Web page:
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Re: On Thanissaro Bhikkhu's anatta teachings

Postby Spiny Norman » Mon Jul 01, 2013 1:01 pm

Gaoxing wrote:What philosophy is found in Buddhist practice?


Assumptions about the 3 characteristics seem quite philosophical.
Well, oi dunno...
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Re: On Thanissaro Bhikkhu's anatta teachings

Postby Gaoxing » Mon Jul 01, 2013 2:27 pm

Spiny Norman wrote:
Gaoxing wrote:What philosophy is found in Buddhist practice?


Assumptions about the 3 characteristics seem quite philosophical.
Sure but do you think the Buddha taught assumptions?
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Re: On Thanissaro Bhikkhu's anatta teachings

Postby danieLion » Tue Jul 02, 2013 3:31 am

Gaoxing wrote:With philosophy is meant the love(passion) of wisdom as fixed concepts(dogma) in boxes especially western academic materials.

Hi Gaoxing,
I agree with Nyana. Also: Socrates was neither western nor academic. For Socrates philosphy was the pursuit of wisdom where wisdom is the capacity for sound judgment. Until it was Hellenized, Greece was quite eastern, and even after that, it retained many eastern elements. Christianity, which influenced much of "western 'philosophy'", is technically an eastern religion, as its "roots" are Hebraic.
Kindly,
dL
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Re: On Thanissaro Bhikkhu's anatta teachings

Postby danieLion » Tue Jul 02, 2013 3:33 am

Gaoxing wrote:
danielion wrote:No. It is merely a statement of the aggregates as not-self.
Correct and that's why there can be no-self. :rofl:

Hi Gaoxing,
Illogical.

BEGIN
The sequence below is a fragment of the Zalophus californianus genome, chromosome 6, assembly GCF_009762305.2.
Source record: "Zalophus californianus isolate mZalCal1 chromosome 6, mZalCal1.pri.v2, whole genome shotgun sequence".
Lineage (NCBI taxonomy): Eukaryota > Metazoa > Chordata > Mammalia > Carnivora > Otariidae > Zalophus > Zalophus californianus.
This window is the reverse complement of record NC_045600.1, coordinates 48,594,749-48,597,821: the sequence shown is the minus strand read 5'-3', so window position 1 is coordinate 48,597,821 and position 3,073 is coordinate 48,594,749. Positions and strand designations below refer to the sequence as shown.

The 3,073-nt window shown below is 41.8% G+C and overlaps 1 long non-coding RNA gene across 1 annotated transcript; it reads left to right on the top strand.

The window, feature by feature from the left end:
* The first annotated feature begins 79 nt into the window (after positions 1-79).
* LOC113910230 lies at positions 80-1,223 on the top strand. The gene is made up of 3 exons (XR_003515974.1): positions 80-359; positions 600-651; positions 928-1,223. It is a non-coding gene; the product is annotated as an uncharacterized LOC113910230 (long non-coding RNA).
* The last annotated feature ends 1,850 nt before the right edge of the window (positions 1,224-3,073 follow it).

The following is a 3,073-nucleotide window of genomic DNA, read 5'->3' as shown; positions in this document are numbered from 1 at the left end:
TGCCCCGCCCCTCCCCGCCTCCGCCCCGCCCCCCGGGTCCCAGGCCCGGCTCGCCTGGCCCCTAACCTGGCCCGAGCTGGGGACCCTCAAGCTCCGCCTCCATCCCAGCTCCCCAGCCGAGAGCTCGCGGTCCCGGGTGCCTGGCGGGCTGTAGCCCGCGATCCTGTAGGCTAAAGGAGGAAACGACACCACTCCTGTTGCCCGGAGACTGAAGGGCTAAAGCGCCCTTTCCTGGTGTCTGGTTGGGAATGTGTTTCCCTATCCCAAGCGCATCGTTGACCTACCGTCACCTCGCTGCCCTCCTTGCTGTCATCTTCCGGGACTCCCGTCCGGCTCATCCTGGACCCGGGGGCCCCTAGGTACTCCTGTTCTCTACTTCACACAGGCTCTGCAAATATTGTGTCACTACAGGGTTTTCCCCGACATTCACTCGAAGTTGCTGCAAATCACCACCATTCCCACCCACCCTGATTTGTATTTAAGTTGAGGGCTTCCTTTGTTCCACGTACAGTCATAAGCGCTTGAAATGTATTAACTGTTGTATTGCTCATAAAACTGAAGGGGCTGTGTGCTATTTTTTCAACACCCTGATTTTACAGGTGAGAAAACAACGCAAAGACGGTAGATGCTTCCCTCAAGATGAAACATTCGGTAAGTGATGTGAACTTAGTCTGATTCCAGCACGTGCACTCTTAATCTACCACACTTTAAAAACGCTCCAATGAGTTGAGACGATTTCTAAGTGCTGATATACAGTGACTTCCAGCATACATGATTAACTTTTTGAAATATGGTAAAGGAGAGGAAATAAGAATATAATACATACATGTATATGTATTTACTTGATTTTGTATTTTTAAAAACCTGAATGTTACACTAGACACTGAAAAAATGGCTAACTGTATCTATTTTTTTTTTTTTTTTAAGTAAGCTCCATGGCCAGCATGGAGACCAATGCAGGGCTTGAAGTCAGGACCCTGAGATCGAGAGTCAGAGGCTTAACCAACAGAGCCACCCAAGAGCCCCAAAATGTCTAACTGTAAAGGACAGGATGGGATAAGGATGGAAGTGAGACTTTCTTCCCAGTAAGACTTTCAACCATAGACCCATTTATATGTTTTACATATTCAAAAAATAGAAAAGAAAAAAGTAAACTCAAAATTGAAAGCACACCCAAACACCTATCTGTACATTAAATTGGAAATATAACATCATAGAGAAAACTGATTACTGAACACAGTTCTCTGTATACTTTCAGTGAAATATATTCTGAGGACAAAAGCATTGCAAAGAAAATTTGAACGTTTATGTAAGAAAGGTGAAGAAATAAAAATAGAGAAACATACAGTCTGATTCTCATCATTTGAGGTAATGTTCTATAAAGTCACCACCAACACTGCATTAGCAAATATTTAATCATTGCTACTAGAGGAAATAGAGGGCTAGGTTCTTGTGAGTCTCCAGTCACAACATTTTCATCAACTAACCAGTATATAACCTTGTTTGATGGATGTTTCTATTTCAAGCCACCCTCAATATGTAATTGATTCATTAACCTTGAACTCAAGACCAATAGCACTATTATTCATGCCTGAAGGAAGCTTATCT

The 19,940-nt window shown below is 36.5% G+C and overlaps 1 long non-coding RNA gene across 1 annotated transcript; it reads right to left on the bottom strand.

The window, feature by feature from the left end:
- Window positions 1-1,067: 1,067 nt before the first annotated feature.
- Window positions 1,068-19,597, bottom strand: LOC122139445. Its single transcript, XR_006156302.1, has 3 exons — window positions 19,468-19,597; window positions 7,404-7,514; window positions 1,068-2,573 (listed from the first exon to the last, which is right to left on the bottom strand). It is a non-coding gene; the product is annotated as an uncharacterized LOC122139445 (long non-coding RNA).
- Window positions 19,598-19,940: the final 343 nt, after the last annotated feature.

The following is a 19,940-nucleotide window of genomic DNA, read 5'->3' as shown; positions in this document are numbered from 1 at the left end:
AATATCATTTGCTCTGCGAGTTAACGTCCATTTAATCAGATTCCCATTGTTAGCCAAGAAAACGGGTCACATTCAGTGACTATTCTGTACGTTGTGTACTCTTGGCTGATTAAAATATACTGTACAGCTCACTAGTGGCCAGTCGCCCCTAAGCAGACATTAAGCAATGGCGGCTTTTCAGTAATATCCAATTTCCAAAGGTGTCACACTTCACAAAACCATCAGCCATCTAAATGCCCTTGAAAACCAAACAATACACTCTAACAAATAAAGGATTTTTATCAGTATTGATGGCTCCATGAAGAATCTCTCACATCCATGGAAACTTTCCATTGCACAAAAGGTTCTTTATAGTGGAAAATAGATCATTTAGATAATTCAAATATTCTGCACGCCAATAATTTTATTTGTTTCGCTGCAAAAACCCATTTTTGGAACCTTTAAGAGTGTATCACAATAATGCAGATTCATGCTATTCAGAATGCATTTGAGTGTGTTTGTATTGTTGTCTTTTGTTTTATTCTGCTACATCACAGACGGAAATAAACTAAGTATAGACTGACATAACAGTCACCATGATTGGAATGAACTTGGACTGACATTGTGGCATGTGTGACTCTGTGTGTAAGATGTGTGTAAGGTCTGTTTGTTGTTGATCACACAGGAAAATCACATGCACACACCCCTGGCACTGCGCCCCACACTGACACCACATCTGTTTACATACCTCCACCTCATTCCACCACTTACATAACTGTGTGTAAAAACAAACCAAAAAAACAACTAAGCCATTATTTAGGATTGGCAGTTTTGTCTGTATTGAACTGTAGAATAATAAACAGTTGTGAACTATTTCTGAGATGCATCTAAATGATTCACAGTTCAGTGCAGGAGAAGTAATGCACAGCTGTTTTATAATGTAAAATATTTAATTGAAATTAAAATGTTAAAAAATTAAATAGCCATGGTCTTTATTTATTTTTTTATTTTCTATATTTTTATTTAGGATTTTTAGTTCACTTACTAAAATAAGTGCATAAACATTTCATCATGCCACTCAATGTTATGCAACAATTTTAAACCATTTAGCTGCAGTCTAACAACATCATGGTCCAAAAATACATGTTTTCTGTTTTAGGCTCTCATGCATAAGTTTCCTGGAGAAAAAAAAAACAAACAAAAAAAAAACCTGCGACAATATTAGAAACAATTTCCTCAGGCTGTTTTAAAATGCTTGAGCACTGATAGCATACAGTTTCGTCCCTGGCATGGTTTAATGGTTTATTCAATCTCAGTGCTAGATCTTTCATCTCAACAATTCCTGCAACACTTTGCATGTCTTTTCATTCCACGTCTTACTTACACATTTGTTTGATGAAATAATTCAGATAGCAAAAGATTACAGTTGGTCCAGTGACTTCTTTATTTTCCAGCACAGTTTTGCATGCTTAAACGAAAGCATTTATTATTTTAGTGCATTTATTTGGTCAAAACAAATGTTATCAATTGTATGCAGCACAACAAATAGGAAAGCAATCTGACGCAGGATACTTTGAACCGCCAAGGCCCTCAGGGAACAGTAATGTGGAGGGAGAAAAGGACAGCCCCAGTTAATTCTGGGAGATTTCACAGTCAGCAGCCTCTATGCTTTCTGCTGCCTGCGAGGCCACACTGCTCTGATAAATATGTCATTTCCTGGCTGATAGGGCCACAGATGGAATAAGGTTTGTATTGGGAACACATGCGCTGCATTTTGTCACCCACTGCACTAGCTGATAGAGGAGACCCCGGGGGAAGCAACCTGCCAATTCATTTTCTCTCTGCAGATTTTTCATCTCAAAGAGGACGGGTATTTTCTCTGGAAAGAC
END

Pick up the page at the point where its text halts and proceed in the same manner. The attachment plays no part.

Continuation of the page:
Kindly,
dL
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Re: On Thanissaro Bhikkhu's anatta teachings

Postby danieLion » Tue Jul 02, 2013 5:48 am

Gaoxing wrote:
Spiny Norman wrote:
Gaoxing wrote:What philosophy is found in Buddhist practice?
Assumptions about the 3 characteristics seem quite philosophical.
Sure but do you think the Buddha taught assumptions?

Hi Gaoxing, Spiny,
Assumptions are not necessarily inaccuracies. The ti-lakkhana are forms of saññā (one of the khanda). They are assumptions and as such reinforce why saddhā is important for followers of the Buddha. We assume his assumptions are correct until we can assume they're correct for ourselves through confirmed saddhā. The philosophical paradox of understanding dukkha is that it leads to true happiness. The philosophical paradox of understanding anicca is that it is a reliable perceptual aid to liberation. The philosophical paradox of understanding anattā is that it leads to supreme self-confidence.
Kindly,
dL
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Re: On Thanissaro Bhikkhu's anatta teachings

Postby danieLion » Tue Jul 02, 2013 5:54 am

Gaoxing wrote:
danieLion wrote:...mant...

Hi Gaoxing,
Thank you for noticing my typo.
Kindly,
dL
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Re: On Thanissaro Bhikkhu's anatta teachings

Postby danieLion » Tue Jul 02, 2013 6:02 am

danieLion wrote:
Gaoxing wrote:
danielion wrote:With philosophy is meant what the Buddha never did.

Hi Gaoxing,
Never ever?
It depends, among mant other things, on whether or not your understanding of the Buddha's teachings is accurate, and--again--on what you mean by "philosophy."
Kindly,
dL

Hi Gaoxing,
Above, you've misattributed to my self a statement made by your self.
Kindly,
dL